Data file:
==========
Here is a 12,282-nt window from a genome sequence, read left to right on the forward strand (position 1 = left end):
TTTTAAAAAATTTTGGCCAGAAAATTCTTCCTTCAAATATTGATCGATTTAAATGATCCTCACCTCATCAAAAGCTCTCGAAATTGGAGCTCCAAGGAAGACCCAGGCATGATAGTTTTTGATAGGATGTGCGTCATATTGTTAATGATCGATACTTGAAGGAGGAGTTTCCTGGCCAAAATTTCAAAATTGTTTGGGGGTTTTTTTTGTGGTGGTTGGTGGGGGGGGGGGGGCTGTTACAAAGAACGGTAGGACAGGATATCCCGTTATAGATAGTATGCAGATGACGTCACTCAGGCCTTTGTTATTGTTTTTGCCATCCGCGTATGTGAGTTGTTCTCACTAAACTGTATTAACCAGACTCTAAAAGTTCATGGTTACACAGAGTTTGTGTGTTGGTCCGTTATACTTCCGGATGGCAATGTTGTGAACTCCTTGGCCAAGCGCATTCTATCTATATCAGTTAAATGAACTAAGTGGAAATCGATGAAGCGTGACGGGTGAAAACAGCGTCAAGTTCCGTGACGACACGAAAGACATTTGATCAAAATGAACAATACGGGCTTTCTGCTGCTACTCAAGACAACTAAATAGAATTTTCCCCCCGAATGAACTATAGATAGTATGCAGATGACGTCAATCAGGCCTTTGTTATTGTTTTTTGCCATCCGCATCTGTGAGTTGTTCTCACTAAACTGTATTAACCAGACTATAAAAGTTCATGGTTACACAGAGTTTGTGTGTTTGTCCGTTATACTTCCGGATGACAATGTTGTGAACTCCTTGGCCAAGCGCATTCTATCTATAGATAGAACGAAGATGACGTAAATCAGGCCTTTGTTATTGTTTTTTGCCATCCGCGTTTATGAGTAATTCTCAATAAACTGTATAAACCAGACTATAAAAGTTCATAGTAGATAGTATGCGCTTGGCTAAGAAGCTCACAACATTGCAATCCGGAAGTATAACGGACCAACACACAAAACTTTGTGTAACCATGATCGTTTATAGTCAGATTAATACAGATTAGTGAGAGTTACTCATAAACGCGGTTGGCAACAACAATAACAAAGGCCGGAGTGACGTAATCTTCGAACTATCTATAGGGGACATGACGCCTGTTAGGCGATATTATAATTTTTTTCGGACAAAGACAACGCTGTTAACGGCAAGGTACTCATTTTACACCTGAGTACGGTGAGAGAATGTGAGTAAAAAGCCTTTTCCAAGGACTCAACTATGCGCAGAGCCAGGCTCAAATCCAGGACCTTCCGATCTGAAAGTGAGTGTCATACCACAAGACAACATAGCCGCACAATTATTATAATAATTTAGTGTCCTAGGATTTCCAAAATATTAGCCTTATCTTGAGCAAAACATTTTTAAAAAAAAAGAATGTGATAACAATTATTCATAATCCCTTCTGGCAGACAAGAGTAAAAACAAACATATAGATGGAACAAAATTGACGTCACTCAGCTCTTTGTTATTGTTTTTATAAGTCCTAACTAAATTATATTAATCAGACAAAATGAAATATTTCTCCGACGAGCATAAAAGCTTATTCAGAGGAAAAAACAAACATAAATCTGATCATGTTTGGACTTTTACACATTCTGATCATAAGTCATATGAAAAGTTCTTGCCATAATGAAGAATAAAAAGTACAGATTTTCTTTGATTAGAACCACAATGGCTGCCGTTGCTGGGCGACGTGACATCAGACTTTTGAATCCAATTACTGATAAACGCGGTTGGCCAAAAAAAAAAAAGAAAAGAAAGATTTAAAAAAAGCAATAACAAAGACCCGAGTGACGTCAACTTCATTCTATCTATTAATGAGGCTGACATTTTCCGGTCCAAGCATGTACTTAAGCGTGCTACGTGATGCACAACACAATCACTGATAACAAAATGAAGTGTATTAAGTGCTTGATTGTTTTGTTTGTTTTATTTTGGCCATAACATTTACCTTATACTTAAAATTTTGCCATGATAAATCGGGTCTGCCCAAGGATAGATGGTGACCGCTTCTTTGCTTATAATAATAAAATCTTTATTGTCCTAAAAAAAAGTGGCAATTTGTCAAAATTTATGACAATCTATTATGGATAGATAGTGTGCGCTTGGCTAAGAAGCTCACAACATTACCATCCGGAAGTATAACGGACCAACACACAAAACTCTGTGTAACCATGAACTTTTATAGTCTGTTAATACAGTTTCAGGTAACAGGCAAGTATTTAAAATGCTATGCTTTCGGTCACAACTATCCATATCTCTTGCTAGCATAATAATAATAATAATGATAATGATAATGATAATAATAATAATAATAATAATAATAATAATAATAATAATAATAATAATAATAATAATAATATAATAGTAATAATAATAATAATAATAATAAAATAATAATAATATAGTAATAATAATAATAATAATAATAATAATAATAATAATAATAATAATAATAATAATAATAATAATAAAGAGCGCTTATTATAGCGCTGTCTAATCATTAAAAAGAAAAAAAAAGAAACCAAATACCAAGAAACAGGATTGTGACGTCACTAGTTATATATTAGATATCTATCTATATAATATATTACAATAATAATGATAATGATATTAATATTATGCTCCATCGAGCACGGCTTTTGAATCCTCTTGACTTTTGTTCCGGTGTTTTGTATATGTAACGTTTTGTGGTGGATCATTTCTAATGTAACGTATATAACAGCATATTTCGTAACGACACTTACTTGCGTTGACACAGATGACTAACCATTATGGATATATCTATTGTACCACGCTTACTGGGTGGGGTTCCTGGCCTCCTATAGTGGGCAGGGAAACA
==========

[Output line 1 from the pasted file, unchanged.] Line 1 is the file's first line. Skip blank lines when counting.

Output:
Here is a 12,282-nt window from a genome sequence, read left to right on the forward strand (position 1 = left end):